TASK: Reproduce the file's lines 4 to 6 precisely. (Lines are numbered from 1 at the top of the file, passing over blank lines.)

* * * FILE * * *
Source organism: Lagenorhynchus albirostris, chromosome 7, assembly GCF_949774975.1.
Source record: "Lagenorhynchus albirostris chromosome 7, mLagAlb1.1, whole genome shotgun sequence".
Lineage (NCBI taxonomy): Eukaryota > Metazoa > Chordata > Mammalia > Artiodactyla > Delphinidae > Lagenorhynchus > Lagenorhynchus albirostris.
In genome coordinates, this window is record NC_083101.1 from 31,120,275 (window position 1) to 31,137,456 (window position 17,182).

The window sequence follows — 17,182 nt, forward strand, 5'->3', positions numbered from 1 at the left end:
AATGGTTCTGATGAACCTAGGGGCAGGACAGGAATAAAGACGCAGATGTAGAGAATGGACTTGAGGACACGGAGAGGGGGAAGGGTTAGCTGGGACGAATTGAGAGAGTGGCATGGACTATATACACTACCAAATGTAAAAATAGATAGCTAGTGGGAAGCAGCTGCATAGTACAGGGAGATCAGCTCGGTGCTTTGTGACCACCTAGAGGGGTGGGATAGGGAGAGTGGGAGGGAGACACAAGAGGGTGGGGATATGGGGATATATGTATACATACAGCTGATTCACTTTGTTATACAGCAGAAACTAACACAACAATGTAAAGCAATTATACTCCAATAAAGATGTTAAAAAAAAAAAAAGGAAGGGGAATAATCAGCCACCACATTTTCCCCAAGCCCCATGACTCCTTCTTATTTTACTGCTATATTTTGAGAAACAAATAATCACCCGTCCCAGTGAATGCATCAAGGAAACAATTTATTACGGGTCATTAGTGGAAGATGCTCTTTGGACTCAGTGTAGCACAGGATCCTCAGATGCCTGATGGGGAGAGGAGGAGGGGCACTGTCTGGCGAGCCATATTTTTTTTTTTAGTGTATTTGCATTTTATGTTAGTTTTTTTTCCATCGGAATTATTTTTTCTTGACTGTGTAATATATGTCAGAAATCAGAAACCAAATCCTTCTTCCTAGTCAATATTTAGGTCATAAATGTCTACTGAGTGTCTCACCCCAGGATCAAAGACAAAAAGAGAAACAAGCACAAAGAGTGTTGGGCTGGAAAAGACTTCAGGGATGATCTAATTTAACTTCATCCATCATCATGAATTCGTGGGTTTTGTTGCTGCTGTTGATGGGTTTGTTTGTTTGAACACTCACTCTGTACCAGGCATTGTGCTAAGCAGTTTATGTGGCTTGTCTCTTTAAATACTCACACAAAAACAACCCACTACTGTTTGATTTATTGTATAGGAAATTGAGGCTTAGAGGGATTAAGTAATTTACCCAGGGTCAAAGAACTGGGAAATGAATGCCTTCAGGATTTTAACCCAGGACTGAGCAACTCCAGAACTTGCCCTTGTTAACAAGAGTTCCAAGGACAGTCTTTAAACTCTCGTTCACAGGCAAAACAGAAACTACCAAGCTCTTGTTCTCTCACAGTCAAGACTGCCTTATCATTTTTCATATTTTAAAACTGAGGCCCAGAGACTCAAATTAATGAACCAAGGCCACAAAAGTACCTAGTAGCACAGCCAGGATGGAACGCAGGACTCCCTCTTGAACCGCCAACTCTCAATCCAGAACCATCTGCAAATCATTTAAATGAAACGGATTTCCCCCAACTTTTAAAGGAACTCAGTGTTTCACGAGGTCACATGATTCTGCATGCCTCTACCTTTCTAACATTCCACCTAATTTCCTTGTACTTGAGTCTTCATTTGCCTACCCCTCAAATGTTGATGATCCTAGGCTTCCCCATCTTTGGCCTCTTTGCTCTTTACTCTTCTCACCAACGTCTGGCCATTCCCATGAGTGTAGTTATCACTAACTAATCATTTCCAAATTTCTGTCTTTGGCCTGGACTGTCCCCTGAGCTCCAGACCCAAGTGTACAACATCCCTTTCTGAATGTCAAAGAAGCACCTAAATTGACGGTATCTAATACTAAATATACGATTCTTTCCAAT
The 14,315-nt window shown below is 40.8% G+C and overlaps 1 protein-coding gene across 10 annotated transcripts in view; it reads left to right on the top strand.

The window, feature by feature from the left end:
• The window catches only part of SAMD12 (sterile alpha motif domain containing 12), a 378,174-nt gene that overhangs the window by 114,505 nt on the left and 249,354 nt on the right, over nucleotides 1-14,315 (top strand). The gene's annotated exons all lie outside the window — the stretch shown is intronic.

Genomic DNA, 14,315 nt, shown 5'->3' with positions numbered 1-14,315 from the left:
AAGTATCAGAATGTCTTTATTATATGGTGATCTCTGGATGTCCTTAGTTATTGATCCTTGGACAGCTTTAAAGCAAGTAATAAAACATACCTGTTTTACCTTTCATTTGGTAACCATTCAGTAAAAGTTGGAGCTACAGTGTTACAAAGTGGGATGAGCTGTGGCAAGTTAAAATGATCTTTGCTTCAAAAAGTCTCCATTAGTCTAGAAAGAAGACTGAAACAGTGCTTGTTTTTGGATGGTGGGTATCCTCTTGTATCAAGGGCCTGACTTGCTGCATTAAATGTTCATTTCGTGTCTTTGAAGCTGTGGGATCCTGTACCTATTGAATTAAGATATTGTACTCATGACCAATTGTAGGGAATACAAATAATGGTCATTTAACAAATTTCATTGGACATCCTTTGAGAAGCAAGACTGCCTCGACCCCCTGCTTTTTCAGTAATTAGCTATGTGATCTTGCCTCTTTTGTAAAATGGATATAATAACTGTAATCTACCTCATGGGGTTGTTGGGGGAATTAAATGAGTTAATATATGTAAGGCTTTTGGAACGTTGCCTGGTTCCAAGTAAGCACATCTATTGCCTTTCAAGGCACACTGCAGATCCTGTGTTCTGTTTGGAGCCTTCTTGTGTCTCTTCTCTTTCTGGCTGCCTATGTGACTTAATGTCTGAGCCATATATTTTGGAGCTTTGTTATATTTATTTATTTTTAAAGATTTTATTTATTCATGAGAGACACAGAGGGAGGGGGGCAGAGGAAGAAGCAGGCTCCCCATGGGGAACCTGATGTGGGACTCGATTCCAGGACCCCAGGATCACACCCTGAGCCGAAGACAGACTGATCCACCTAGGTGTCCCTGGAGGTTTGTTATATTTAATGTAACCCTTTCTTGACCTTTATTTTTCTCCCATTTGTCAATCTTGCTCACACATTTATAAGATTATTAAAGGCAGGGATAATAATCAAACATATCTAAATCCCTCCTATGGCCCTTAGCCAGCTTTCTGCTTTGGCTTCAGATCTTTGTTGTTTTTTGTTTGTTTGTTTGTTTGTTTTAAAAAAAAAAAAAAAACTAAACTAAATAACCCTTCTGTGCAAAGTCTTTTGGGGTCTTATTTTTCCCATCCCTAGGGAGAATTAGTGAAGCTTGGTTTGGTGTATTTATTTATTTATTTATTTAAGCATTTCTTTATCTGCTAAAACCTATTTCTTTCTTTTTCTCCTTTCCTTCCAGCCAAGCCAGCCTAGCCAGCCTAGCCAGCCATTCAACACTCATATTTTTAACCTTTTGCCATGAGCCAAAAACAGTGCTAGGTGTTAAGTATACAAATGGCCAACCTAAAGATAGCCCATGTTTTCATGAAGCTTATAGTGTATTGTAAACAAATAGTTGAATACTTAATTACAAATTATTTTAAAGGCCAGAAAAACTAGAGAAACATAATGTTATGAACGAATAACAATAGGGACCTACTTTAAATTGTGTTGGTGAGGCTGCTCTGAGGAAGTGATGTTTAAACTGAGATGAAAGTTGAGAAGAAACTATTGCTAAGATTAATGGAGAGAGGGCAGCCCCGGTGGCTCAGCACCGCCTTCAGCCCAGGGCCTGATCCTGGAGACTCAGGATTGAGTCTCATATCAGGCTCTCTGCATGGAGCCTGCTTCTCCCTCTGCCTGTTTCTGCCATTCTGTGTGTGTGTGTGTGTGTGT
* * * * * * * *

In genome coordinates, this window is record NC_083101.1 from 31,120,275 (window position 1) to 31,137,456 (window position 17,182).

The window sequence follows — 17,182 nt, forward strand, 5'->3', positions numbered from 1 at the left end:
AATGGTTCTGATGAACCTAGGGGCAGGACAGGAATAAAGACGCAGATGTAGAGAATGGACTTGAGGACACGGAGAGGGGGAAGGGTTAGCTGGGACGAATTGAGAGAGTGGCATGGACTATATACACTACCAAATGTAAAAATAGATAGCTAGTGGGAAGCAGCTGCATAGTACAGGGAGATCAGCTCGGTGCTTTGTGACCACCTAGAGGGGTGGGATAGGGAGAGTGGGAGGGAGACACAAGAGGGTGGGGATATGGGGATATATGTATACATACAGCTGATTCACTTTGTTATACAGCAGAAACTAACACAACAATGTAAAGCAATTATACTCCAATAAAGATGTTAAAAAAAAAAAAAGGAAGGGGAATAATCAGCCACCACATTTTCCCCAAGCCCCATGACTCCTTCTTATTTTACTGCTATATTTTGAGAAACAAATAATCACCCGTCCCAGTGAATGCATCAAGGAAACAATTTATTACGGGTCATTAGTGGAAGATGCTCTTTGGACTCAGTGTAGCACAGGATCCTCAGATGCCTGATGGGGAGAGGAGGAGGGGCACTGTCTGGCGAGCCATATTTTTTTTTTTAGTGTATTTGCATTTTATGTTAGTTTTTTTTCCATCGGAATTATTTTTTCTTGACTGTGTAATATATGTCAGAAATCAGAAACCAAATCCTTCTTCCTAGTCAATATTTAGGTCATAAATGTCTACTGAGTGTCTCACCCCAGGATCAAAGACAAAAAGAGAAACAAGCACAAAGAGTGTTGGGCTGGAAAAGACTTCAGGGATGATCTAATTTAACTTCATCCATCATCATGAATTCGTGGGTTTTGTTGCTGCTGTTGATGGGTTTGTTTGTTTGAACACTCACTCTGTACCAGGCATTGTGCTAAGCAGTTTATGTGGCTTGTCTCTTTAAATACTCACACAAAAACAACCCACTACTGTTTGATTTATTGTATAGGAAATTGAGGCTTAGAGGGATTAAGTAATTTACCCAGGGTCAAAGAACTGGGAAATGAATGCCTTCAGGATTTTAACCCAGGACTGAGCAACTCCAGAACTTGCCCTTGTTAACAAGAGTTCCAAGGACAGTCTTTAAACTCTCGTTCACAGGCAAAACAGAAACTACCAAGCTCTTGTTCTCTCACAGTCAAGACTGCCTTATCATTTTTCATATTTTAAAACTGAGGCCCAGAGACTCAAATTAATGAACCAAGGCCACAAAAGTACCTAGTAGCACAGCCAGGATGGAACGCAGGACTCCCTCTTGAACCGCCAACTCTCAATCCAGAACCATCTGCAAATCATTTAAATGAAACGGATTTCCCCCAACTTTTAAAGGAACTCAGTGTTTCACGAGGTCACATGATTCTGCATGCCTCTACCTTTCTAACATTCCACCTAATTTCCTTGTACTTGAGTCTTCATTTGCCTACCCCTCAAATGTTGATGATCCTAGGCTTCCCCATCTTTGGCCTCTTTGCTCTTTACTCTTCTCACCAACGTCTGGCCATTCCCATGAGTGTAGTTATCACTAACTAATCATTTCCAAATTTCTGTCTTTGGCCTGGACTGTCCCCTGAGCTCCAGACCCAAGTGTACAACATCCCTTTCTGAATGTCAAAGAAGCACCTAAATTGACGGTATCTAATACTAAATATACGATTCTTTCCAAT